# Basic Shadow Casting, Part 2

In the last article, we looked at a field-of-view algorithm called shadow casting and implemented it for a special case: one octant of a square grid. In this article, we'll expand this partial solution to cover all directions.

The strategy for extending the solution will be to define a mapping between coordinates in the other octants and the one that we already solved and then, for each octant, apply the mapping, run our original algorithm, and map the solution back.

First, let's take a look at the new shadow-casting algorithm. The logic is the same in the previous post, but:

• We've changed the coordinate names from `x`, `y` to `u`, `v` to reflect the fact that the coordinates in this algorithm are being transformed, and don't correspond to actual points in the grid.
• The algorithm runs coordinates through a coordinate mapping before checking for blocking cells or coordinates as visible or invisible; we'll look at the `OctantTransform` class in more detail below.
• The original one octant solution is looped over eight octants.
``````def get_fov(obstacles: Map) -> Map:
visible: Map = set()

mapcoord: OctantTransform

def scan(u: int, maxslope: float, minslope: float) -> None:
"""Apply shaodwcasting a 'column' `u`.

Map an octant from the map into the coordinates for the first
octant and apply shadowcasting. The mapping is applied so that
the shadowcasting algorithm can be kept simple.
"""

if u >= MAPSIZE:
return

startv = int(u * maxslope)
endv = max(0, round(u * minslope))

blocked = mapcoord.reverse((u, startv)) in obstacles
newmax = maxslope

for v in range(startv, endv - 1, -1):
uv = (u, v)
if mapcoord.reverse(uv) in obstacles:
if not blocked:
blocked = True
scan(u + 1, maxslope=newmax, minslope=endslope(u, v))
else:
continue
else:
if blocked:
blocked = False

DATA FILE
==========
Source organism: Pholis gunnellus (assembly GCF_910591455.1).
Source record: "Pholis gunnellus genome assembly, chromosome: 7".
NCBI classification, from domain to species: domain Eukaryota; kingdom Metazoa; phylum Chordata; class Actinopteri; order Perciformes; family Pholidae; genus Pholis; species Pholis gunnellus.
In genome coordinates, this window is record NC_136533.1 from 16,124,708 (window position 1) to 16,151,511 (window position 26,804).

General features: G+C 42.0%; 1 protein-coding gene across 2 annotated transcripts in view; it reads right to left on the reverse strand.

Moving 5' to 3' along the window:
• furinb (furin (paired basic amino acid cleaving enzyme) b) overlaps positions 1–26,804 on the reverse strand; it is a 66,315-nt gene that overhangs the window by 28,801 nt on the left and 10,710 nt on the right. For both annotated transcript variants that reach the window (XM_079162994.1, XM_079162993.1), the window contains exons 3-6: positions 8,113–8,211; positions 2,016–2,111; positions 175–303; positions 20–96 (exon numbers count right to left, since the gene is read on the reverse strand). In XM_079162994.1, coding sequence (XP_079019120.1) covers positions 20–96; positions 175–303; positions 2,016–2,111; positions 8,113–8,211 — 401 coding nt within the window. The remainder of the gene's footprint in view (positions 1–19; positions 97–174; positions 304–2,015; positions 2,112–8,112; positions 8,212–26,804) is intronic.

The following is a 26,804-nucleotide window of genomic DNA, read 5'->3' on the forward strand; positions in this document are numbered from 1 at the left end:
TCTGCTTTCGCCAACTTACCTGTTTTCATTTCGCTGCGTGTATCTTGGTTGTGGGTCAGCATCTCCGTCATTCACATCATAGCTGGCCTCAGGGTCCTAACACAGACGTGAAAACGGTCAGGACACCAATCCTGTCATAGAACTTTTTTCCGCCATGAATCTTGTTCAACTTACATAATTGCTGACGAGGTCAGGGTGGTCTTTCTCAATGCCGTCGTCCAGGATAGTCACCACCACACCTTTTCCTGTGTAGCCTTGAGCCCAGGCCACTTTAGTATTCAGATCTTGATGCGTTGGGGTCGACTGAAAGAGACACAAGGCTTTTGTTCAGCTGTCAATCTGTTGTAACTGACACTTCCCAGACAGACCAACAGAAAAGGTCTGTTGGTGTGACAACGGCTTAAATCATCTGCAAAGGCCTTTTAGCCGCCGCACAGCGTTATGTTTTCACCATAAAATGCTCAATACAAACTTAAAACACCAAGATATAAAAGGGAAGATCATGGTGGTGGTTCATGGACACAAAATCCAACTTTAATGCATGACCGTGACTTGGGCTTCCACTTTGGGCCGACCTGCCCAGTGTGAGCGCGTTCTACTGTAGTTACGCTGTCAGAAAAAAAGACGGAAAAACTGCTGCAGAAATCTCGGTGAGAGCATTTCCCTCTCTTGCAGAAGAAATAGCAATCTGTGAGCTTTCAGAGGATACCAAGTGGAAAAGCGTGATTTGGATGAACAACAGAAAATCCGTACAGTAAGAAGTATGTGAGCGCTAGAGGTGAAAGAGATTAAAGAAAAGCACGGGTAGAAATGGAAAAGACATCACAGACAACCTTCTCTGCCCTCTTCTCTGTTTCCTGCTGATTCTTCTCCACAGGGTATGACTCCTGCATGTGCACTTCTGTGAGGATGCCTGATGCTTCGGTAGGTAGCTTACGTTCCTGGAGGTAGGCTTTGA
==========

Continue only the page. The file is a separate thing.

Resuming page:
newmax = startslope(u, v)
else:
else:
if not blocked:
scan(u + 1, maxslope=newmax, minslope=minslope)

for octant in range(1, 9):
mapcoord = OctantTransform(octant)
scan(1, 1.0, 0.0)

return visible
``````

Next, let's take a look at the `OctantTransform` class. The octants are numbered from one to eight, starting at the x-axis and going counter-clockwise (an arbitrary arrangement, but one that's was conventional in my math education). We define three transformations that move points around in this space: reflecting points across the X or Y axes, or reflecting points across the line where X = Y. Next, we assign each octant a list of transformations to map it to the first octant, where we can run our algorithm. These mappings have the lovely property that you can run the backwards to map solutions back to their original location.

``````def reflect_x(p: Point) -> Point:
u, v = p
return -u, v

def reflect_y(p: Point) -> Point:
u, v = p
return u, -v

def flip_xy(p: Point) -> Point:
u, v = p
return v, u

TRANSFORMS: ty.Dict[int, ty.List[PointFn]] = {
1: [],
2: [flip_xy],
3: [flip_xy, reflect_y],
4: [reflect_x],
5: [reflect_y, reflect_x],
6: [flip_xy, reflect_x, reflect_y],
7: [flip_xy, reflect_x],
8: [reflect_y],
}

class OctantTransform:
def __init__(self, octant: int):
assert octant in range(1, 9), "Invalid octant: {}".format(octant)
self.octant = octant
self.transforms: ty.List[PointFn] = TRANSFORMS[octant]

@classmethod
def apply_transforms(cls, p: Point, fns: ty.Iterable[PointFn]) -> Point:
from functools import reduce

for f in fns:
p = f(p)
return p

def reverse(self, p: Point) -> Point:
return self.apply_transforms(p, reversed(self.transforms))

def __call__(self, p: Point) -> Point:
return self.apply_transforms(p, self.transforms)
``````

The full code (including tests and an improved map-printing function) can be found here.

In the final article, we'll look at adding another transform to let us calculate field-of-view from points other than the origin.